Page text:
StoreDot, an Israeli company focusing on battery technology for electric vehicles, has announced (via Sky News) the successful production of new fast-charging batteries that can be fully charged in just five minutes. In partnership with China-based EVE Energy, the company managed to produce 1,000 units of the battery in China, using existing production lines for lithium-ion batteries at one of EVE’s factories, meaning production costs shouldn’t increase on account of new production equipment. This achievement also proves the commercial viability of the technology, StoreDot says.

Back in December, CEO Doron Myersdorf talked about the project and explained that the fast charging speeds can be achieved courtesy of the replacement of graphite in the batteries’ anode with metalloids such as silicon. Silicon can be used to either improve energy density – thus, capacity – or the charging speeds, but not both, and StoreDot is focused on the latter. As such, the company is giving up some of the battery’s range – roughly 10% to 15% – in exchange for fast charging. It’s not clear, however, just how long these batteries would last, since a clear point of comparison isn’t given.

Myersdorf believes that charging anxiety – the fear of taking too long to charging an electric vehicle or having to wait for a charger to be free – is the biggest hurdle to EV adoption, which is why that’s StoreDot’s focus. Most chargers can take upwards of one hour to charge a typical car battery, and there’s also a good chance that charging stations will be occupied when customers need to charge up. The battery technology allows it to charge faster without requiring a different charger, so charging points wouldn’t have to be designed specifically for it, thus charging speeds would see a bump across the board, reducing wait times for users.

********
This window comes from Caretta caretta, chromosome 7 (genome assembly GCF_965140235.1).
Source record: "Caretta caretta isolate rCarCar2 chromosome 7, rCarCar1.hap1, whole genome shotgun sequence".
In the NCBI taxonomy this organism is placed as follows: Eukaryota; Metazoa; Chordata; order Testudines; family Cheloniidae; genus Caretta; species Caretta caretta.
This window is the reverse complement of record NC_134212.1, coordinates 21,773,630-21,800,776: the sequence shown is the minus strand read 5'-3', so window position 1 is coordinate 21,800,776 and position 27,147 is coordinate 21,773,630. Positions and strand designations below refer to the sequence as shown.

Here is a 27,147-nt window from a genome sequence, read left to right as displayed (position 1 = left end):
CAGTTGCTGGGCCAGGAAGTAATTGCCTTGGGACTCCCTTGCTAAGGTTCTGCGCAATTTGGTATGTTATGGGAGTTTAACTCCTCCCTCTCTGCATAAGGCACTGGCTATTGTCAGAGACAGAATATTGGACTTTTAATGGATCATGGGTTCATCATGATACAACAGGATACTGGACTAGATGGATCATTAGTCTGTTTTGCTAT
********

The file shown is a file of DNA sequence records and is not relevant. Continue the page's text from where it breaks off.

StoreDot has been working on technology like this for a while. Back in 2019, it demonstrated a two-wheeled vehicle charging up in just minutes, and last year, it did the same with a commercial drone, both of which were world firsts. This time around, though, it’s doing it with a standalone battery that’s expected to be commercially viable. The first-generation samples are more so proof of concept that the technology is scalable enough to be widely adopted, and they use germanium instead of graphite. Second-generation samples are planned for the end of the year, and StoreDot hopes to move to silicon for those. However, full commercialization isn’t expected until 2024 or 2025.